Scoring your Credit - How's your FICO?
Since we live in an automated world, it should come as no surprise that your ability to repay your mortgage loan comes down to a single number.
This score is built by credit agencies. They use the payment history from your various loans: mortgages, car loans, credit cards, and others.
Experian, TransUnion, and Equifax, the three major credit reporting agencies, each have their own proprietary formula for building a credit score. Fair Isaac and Cooriginally developed this score. .
Experian uses this model and calls its score FICO. Equifax's model, based on FICO, is called BEACON, while TransUnion, which also uses a slightly modified FICO, calls its score EMPIRICA. While these methods vary, each agency uses the following to calculate your credit score:
- Credit History - Have you had credit for years, or for just a short time?
- History of Payments - Do you have a history of late payments?
- Balances on your Credit Cards - How many accounts do you hold? How much do you owe on your accounts?
- Credit Inquiries - How many times have lenders pulled your credit report for the purpose of lending you money?
These factors are weighted a little bit differently depending on which formula the agency uses. The results are added up and distilled into a single number. Credit scores range from 300 to 800. Higher scores are better. Typical home buyers likely find their credit scores falling between 620 and 800.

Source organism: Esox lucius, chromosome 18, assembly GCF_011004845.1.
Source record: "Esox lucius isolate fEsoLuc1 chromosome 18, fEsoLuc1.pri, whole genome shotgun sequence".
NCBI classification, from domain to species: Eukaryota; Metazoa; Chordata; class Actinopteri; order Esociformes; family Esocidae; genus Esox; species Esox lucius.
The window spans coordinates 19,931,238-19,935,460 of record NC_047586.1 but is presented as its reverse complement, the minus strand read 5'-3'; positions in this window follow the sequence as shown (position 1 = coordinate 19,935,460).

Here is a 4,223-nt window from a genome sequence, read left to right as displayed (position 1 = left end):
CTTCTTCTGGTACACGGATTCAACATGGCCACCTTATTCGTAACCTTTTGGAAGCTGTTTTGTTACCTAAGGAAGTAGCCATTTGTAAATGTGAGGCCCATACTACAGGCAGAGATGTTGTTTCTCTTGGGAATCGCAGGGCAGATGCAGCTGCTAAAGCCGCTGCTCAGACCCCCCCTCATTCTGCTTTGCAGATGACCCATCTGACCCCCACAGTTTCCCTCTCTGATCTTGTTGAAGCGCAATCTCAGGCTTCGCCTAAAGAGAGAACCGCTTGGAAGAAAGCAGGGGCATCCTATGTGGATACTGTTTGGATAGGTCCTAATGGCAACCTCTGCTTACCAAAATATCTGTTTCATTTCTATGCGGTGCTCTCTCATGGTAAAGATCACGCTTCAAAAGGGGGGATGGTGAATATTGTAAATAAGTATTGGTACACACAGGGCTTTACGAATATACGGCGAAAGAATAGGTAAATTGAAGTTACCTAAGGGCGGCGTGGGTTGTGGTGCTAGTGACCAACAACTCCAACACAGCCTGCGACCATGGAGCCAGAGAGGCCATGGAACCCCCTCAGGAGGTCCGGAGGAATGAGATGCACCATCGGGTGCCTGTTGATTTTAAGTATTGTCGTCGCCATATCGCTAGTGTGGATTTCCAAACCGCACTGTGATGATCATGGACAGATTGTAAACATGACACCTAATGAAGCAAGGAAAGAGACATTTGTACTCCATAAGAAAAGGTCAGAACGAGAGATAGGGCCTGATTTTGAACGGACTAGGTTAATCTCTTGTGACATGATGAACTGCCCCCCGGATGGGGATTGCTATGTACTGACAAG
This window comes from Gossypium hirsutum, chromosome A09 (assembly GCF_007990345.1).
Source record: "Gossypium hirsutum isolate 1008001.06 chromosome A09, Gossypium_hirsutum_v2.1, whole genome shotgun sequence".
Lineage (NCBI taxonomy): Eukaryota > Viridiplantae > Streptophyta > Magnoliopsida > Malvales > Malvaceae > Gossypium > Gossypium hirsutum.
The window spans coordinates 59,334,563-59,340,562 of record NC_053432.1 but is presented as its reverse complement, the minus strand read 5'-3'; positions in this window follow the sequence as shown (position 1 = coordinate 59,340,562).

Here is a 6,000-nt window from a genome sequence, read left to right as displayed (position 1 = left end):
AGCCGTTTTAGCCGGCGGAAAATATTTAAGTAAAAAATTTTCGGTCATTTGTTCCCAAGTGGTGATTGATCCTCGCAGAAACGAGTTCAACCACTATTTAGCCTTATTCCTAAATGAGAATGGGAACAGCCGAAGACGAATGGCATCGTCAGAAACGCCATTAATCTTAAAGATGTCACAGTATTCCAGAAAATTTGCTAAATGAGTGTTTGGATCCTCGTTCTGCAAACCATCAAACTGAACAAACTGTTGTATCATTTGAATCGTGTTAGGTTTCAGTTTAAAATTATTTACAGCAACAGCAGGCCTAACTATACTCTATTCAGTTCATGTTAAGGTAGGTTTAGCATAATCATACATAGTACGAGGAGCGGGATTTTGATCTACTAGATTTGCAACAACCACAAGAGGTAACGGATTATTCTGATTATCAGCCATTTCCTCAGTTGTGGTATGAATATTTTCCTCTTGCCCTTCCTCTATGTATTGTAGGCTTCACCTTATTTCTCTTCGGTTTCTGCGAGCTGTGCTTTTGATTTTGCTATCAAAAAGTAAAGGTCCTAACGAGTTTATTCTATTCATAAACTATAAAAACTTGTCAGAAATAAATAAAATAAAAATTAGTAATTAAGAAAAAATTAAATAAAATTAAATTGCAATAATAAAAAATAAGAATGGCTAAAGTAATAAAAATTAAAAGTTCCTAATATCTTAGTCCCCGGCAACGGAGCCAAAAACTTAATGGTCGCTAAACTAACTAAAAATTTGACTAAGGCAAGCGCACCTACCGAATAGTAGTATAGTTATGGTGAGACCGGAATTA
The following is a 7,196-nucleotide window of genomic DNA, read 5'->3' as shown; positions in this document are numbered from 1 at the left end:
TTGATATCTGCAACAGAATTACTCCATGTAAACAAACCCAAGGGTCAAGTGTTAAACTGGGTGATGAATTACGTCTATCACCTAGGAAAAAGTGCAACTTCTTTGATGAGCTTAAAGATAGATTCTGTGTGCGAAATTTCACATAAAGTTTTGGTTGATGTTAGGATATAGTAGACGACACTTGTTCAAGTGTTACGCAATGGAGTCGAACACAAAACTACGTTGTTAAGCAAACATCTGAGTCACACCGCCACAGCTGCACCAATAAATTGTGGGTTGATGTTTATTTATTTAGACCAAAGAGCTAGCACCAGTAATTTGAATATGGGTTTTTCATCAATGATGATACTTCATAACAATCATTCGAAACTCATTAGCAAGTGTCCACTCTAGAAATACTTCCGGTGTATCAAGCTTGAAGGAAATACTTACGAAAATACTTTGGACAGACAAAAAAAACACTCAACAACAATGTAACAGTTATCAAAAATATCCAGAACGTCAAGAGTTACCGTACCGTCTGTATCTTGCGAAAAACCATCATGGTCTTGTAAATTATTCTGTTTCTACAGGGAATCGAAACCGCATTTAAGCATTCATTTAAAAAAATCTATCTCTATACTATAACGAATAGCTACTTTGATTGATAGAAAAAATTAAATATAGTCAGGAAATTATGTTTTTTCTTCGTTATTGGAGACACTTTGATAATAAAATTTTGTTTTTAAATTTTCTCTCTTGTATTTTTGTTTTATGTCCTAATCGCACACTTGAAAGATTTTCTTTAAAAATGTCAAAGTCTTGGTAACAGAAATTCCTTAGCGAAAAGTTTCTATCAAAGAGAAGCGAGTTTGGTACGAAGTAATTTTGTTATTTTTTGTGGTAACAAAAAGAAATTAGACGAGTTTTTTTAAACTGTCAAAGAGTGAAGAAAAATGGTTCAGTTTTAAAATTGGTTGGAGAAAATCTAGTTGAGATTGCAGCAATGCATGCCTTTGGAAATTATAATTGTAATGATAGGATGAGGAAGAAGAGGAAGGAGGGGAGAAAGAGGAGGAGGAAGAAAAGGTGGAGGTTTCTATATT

FICO makes a big difference in interest rates
Did you know? FICO scores affect more than your ability to get a loan. They also affect your interest rate. Lenders give lower interest rates to individuals with higher scores.
Raising your credit score
Unfortunately, there isn't a lot you can do to immediately improve your credit score. Some companies promise quick fixes, but they can't do anything different than what you can do — for free. (Of course you must appeal incorrect items on your credit report.)
Getting your FICO score
Before you can improve your score, you must obtain your score and make sure that the reports from each agency are correct. Fair Isaac, the company that invented the original FICO credit score, sells FICO scores on its website: myFICO.com. It's inexpensive, fast, and easy to get your credit score as well as reports from all three reporting agencies. They also provide information and online tools that can help you analyze what actions might have the greatest impact on your FICO score.
You can get a federally-mandated free credit report once a year from the three major credit reporting agencies by visiting AnnualCreditReport.com. You won't get a free credit score from AnnualCreditReport.com, but getting one is quick and inexpensive.
Armed with this information, you will be a more informed consumer and you'll be better positioned to obtain the most favorable mortgage.
Curious about your credit score? Give us a call at (408) 626-1879.